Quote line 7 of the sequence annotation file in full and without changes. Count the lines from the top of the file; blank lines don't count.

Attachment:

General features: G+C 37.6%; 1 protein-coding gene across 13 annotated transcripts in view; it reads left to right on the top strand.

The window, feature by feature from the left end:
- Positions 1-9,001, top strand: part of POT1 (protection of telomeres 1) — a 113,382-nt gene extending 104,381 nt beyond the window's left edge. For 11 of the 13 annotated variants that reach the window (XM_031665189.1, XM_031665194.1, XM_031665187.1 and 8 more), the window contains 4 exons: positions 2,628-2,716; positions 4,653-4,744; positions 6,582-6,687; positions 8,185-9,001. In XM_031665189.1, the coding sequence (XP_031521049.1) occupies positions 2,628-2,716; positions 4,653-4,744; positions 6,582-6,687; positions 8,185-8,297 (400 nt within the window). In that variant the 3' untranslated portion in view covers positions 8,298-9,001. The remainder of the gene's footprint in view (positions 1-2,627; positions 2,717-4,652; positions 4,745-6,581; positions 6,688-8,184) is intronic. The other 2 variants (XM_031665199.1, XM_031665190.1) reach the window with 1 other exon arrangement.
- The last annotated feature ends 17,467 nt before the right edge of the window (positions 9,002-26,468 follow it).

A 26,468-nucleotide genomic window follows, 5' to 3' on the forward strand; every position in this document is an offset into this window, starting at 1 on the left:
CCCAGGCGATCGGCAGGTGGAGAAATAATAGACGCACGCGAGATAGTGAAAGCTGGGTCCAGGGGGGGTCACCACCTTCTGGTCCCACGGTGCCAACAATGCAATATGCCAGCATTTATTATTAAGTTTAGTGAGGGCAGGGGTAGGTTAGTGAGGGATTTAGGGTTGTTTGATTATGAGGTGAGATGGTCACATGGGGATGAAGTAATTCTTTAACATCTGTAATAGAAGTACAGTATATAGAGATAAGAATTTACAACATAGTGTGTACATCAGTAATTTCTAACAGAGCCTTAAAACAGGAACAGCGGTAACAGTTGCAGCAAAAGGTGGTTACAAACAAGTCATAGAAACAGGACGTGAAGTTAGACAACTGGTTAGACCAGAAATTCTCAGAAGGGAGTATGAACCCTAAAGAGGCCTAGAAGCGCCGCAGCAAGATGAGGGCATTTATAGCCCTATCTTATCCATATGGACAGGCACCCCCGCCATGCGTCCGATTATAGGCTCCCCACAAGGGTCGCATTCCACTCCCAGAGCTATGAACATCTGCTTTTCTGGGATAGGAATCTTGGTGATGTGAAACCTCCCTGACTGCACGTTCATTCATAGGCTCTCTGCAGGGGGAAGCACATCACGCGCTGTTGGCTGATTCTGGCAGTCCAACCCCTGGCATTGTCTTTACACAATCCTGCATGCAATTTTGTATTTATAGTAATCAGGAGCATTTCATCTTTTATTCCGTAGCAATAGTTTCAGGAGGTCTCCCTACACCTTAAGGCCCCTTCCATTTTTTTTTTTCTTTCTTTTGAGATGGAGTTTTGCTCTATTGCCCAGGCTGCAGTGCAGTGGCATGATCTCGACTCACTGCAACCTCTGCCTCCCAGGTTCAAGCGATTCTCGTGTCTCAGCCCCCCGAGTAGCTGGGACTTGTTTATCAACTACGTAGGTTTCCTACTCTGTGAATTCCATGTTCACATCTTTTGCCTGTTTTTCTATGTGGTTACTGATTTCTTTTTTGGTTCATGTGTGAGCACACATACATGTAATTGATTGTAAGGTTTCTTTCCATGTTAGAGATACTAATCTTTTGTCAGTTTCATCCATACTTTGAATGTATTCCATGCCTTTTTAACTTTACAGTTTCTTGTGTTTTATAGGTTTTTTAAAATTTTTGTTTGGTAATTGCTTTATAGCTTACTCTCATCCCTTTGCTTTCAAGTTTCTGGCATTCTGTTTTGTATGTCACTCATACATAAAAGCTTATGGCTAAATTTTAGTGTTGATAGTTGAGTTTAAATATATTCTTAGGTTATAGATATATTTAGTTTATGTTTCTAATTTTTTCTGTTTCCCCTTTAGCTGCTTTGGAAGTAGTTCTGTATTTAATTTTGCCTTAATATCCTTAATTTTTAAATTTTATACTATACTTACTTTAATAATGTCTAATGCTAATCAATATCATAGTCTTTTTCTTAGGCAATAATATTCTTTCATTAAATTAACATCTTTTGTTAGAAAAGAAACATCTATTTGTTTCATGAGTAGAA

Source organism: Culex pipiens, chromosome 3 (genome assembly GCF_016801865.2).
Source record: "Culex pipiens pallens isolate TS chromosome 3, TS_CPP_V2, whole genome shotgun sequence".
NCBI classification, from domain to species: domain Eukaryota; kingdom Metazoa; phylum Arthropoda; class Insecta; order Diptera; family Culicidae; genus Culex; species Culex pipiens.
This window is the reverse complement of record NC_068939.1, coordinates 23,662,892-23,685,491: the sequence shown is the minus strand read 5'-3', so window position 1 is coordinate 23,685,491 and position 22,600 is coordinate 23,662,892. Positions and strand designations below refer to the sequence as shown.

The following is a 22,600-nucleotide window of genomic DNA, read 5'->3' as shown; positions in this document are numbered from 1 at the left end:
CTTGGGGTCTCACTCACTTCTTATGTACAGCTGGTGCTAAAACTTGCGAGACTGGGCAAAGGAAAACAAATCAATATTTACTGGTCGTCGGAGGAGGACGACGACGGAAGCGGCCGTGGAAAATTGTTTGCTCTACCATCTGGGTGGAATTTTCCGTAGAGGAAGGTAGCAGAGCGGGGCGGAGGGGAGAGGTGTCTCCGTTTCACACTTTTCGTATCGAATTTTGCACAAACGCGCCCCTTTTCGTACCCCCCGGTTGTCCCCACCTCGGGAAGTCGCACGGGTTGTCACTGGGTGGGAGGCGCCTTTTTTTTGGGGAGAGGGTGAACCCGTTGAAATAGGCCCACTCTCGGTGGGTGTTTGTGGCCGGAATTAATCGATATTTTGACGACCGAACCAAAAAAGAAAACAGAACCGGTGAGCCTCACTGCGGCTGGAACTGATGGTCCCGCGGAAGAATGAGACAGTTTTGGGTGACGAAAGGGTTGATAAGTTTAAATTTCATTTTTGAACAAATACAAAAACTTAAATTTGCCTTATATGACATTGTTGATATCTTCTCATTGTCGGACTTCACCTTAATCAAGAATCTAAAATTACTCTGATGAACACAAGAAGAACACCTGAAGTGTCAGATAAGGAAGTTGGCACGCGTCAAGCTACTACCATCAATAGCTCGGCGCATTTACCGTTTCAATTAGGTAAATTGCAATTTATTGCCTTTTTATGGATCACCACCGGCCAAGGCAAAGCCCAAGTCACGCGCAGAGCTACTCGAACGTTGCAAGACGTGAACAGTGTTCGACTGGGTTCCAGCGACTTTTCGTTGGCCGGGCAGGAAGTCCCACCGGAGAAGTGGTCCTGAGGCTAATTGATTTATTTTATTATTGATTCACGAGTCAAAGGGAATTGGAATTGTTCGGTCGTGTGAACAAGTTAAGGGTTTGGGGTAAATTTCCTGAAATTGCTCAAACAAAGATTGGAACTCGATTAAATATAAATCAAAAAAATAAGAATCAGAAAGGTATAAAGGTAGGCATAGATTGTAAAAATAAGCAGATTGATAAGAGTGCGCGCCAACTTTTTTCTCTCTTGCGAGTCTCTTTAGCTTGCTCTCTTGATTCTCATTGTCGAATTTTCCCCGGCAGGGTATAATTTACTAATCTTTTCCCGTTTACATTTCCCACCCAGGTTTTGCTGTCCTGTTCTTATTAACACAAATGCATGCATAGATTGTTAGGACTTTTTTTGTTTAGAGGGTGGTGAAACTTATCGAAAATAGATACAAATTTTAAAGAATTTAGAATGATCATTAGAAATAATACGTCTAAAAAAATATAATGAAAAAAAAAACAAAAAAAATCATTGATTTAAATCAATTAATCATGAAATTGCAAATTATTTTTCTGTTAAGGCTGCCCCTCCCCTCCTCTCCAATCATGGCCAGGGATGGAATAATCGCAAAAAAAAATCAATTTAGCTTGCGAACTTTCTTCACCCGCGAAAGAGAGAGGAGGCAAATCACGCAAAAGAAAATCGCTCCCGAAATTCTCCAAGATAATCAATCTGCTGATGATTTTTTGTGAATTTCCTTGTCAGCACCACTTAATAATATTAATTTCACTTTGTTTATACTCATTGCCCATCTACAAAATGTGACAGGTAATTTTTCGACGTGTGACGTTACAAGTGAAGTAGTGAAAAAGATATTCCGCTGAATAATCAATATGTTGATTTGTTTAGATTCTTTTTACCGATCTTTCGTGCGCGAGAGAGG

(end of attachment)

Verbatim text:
Source organism: Culex pipiens, chromosome 3 (genome assembly GCF_016801865.2).